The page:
With both headline and core inflation rapidly rising, the real policy interest rate (interest rate minus inflation) remains negative and well below its historical average of 21⁄2 percent per annum (over the past decade), suggesting a still highly accommodative stance. Near-term monetary policy tightening is thus warranted to ensure that the recent breach of the 4–6 percent inflation target band is only temporary.
Exchange Rate Management
To help rebalance supply and demand in the FX markets, moral suasion used to dissuade exchange rate movements should be phased out to allow the exchange rate to adjust to market conditions, as exercised before April 2021.
IMF assessment of Sri Lanka’s medium term GDP growth potential
Exogenous factors such as natural disasters, the 2018 political crisis, and the 2019 terrorist attack have not only caused large output losses for current periods but also may have left a long-lasting impact on growth potential by impeding factor accumulation and productivity growth. Sri Lanka’s medium-term growth potential is estimated to be around 3.1–4.1 percent at this juncture.
IMF views on Sri Lanka’s debt sustainability
In IMF staff’s view, Sri Lanka’s debt is unsustainable. Based on staff analysis, fiscal consolidation necessary to bring debt down to safe levels would require excessive adjustment over the coming years, pointing to a clear solvency problem. Rollover risk is very high. FX debt service needs of US$7 billion each year will require access to very large amounts of external financing at concessional rates and long maturities, sustained over many years.
Recommendations on Import Restrictions
Import of certain non-priority goods was suspended over 2020–21, and this is expected to have reduced the import bill by 2.4 percent of GDP, but such measures are detrimental to economic activity and the authorities should develop a schedule for them to be phased out. While the 2020 import restrictions focused on consumption goods, the majority of the 2021 restrictions fell on intermediate and capital goods, affecting agriculture, transport, and IT sectors.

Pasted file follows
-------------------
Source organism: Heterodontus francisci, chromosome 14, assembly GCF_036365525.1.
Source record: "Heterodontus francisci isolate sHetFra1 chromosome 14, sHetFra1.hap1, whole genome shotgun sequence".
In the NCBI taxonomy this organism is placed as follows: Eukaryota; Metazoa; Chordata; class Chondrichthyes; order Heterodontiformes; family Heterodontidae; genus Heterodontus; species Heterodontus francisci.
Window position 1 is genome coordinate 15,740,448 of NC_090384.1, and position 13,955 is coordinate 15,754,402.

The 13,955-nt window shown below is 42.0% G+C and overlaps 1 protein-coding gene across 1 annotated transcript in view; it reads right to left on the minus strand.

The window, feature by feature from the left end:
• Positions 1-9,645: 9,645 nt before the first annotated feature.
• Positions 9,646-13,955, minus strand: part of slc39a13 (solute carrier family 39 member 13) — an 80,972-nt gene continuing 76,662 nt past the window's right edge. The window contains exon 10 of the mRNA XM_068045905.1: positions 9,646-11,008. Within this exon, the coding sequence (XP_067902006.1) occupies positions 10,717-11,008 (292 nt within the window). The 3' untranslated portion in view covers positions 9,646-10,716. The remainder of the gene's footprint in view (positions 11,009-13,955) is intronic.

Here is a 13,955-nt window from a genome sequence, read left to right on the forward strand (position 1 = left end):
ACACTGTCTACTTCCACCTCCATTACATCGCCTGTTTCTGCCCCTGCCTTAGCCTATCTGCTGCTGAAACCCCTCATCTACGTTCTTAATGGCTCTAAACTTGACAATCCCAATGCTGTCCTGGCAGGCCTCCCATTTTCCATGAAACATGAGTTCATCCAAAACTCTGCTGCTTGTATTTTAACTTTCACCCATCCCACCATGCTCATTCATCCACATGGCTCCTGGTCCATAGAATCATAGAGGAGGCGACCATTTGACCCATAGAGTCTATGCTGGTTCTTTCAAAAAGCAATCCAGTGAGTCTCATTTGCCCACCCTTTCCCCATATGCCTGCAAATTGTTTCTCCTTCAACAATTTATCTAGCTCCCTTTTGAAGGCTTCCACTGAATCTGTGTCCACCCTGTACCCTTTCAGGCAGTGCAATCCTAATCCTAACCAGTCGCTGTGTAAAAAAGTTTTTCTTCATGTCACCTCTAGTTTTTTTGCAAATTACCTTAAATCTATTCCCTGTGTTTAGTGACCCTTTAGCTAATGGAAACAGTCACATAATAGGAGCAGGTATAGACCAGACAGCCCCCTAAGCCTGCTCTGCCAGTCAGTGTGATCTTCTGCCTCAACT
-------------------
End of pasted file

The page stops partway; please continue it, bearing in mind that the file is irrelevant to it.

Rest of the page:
Banking Sector Stability
Banks and Finance Companies appear to have preserved capital, profitability, and liquidity against the backdrop of healthy corporate earnings, with reported Non-Performing Loan (NPL) ratios relatively stable. Although the loan repayment moratoria and relaxed prudential requirements complicate the assessment of banks’ underlying asset quality, the share of loans under repayment moratoria has steadily declined from around 25 percent of total loans in mid-2020 to around 9 percent in August 2021, with banks actively working with their borrowers to restructure loans as needed.
Comments on Port City
The Colombo Port City project brings about an important opportunity for investment promotion and for testing growth-enhancing structural reforms. To maximize its benefits while minimizing associated risks, there is a need to ring-fence tax concessions, ensure compliance with international tax and AML/CFT (Anti Money Laundering and Countering Terrorist Financing) standards, and shield the domestic financial sector from offshore banking activities in the Port City.
The IMF Article IV consultation took place in mid-December 2021 and the report of the IMF staff assessment was published on March 25th 2022. Accordingly, some of the policy recommendations alluded to at the time of the Article IV consultation (for example interest rate increases and allowing gradual exchange rate adjustment) are already being implemented.